Translational Medicine Turning Basic Research into Medicines and Treatments.
Published byModified over 4 years ago
Presentation on theme: "Translational Medicine Turning Basic Research into Medicines and Treatments."— Presentation transcript:
Translational Medicine Turning Basic Research into Medicines and Treatments
From Idea to Pill or Device The odds are not good Between 1979 and 1983, 101 discoveries reported that could lead to a medical treatment. Only 5 received license for clinical use. Only 1 was a popular treatment. Source: Am. J. Med. 114 (2003) 477
Even When an Idea Is Translated, It Takes a Long Time From journal report or patent to product: Range: 14 to 44 years Median: 24 years Source: Science. 321 (2008)1298
Identify a Target For medical devices and appliances: IDENTIFY YOUR TREATMENT OBJECTIVE Examples: make more effective or longer lasting artificial joints, develop an artificial heart, For pharmaceuticals: IDENTIFY A BIOCHEMICAL REACTION THAT CONTROLS THE BODY FUNCTION THAT NEEDS TREATMENT. Examples: insulin regulates blood sugar, leptin controls appetite.
H 2 S: A Target Example Yes, we do mean that smelly gas from rotten eggs. The human body makes it too, and it is a signaling molecule that relaxes blood vessels (and lowers blood pressure).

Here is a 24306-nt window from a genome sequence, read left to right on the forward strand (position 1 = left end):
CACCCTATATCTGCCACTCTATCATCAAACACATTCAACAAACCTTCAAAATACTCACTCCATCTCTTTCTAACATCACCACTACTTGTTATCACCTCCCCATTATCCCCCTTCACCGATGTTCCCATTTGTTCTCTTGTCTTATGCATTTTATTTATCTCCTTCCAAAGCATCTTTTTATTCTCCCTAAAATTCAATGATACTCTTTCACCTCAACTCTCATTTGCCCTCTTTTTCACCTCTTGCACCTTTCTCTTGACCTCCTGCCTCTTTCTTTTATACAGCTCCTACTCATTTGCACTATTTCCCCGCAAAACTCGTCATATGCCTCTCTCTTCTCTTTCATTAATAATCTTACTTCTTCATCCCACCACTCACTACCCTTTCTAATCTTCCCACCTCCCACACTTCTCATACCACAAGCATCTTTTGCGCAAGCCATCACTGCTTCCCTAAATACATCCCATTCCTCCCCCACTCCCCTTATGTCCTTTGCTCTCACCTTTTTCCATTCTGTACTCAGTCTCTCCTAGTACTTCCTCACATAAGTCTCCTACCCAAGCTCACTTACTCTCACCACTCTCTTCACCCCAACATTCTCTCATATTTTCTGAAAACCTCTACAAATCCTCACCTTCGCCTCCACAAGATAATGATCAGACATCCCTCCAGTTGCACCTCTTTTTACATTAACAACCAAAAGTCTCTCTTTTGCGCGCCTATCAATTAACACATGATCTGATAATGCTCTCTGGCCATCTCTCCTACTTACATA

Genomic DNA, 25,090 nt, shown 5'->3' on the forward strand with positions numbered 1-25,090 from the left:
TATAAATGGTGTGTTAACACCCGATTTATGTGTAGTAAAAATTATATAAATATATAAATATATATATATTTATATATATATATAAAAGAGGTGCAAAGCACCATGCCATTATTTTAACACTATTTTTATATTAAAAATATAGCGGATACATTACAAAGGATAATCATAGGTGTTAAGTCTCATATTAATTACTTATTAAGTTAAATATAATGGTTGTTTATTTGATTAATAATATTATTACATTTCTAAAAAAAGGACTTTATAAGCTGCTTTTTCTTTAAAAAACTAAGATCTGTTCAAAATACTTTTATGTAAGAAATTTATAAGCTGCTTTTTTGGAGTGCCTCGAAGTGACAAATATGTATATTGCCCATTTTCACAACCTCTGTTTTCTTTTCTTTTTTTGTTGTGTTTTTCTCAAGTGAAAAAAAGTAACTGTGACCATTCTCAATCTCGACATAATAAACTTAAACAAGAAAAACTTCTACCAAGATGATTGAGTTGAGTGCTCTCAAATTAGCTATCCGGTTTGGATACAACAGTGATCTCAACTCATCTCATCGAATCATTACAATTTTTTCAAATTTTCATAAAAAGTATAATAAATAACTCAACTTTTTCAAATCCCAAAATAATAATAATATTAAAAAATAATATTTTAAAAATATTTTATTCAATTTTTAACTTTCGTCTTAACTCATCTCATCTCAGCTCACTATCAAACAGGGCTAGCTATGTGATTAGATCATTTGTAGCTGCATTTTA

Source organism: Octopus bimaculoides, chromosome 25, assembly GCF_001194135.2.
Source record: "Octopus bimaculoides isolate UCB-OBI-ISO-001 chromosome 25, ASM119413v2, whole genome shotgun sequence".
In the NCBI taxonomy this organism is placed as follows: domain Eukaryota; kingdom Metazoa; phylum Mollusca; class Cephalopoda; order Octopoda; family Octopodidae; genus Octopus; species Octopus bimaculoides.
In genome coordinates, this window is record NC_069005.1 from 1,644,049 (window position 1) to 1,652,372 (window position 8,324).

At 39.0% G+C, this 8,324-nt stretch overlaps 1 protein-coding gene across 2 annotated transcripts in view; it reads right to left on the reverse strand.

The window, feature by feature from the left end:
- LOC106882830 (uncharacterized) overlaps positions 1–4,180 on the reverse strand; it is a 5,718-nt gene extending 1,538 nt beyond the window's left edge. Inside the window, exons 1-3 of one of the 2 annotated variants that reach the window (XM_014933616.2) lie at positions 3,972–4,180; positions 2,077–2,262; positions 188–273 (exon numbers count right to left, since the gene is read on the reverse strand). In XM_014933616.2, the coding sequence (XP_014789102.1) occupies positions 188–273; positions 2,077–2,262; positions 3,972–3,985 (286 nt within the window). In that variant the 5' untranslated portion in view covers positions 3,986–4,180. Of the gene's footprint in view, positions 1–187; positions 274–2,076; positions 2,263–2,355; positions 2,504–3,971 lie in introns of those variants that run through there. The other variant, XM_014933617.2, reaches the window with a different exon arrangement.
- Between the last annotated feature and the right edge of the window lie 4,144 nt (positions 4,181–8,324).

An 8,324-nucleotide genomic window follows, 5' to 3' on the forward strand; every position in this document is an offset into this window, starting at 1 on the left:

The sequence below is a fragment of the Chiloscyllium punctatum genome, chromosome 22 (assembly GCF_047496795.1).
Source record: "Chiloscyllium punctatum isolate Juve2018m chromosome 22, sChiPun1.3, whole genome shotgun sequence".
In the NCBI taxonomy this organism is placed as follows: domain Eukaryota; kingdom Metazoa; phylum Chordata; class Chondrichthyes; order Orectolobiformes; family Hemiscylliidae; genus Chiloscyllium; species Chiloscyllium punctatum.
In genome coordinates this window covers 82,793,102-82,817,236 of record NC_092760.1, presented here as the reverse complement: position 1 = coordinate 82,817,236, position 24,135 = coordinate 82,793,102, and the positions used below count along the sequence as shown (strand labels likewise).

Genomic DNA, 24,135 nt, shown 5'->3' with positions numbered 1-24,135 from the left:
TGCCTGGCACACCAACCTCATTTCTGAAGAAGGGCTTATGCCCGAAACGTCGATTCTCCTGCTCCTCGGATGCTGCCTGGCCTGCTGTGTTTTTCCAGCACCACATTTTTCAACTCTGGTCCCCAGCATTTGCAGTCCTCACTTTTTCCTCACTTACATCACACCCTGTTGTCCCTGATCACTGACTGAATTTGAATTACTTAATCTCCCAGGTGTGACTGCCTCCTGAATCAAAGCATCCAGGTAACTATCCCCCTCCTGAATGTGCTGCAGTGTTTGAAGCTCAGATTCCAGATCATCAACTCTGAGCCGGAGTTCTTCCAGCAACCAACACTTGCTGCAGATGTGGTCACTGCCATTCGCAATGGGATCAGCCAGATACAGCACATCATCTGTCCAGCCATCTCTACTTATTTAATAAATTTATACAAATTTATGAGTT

Now We Have a Target for Developing a New Blood Pressure Medicine Strategy: develop a chemical that 1.activates the enzymes that make H 2 S, OR 2.stimulates formation of the body chemical that naturally activates the H 2 S enzymes (calcium-calmodulin)
The Development Process Understand the relevant science Develop a prospective treatment Develop an assay system (How will you measure the treatment effect?) Test it in a suitable animal model. Preclinical trials. Begin a formal clinical trial process Get approval fromFDA to market
Clinical Trials at TAMU College of Veterinary Medicine
Veterinary Drug Development Dr. Heather Wilson Veterinary Small Animal Clinical Sciences College of Veterinary Medicine and Biomedical Sciences Texas A&M University
Preclinical Trials Must be done in experimental animals. Purpose: 1.Confirm expected effects. 2.Get an idea on proper doses. 3.Establish toxicity.
The Clinical Trial Process Four Phases: I test a small group of people (20-80) for the first time to evaluate its safety, determine a safe dosage range, and identify side effects. II test a larger group of people (100-300) to see if it is effective and to further evaluate its safety. III large groups of people (1,000-3,000) to confirm its effectiveness, monitor side effects, compare it to commonly used treatments IV post marketing studies delineate additional information including the drug's risks, benefits, and optimal use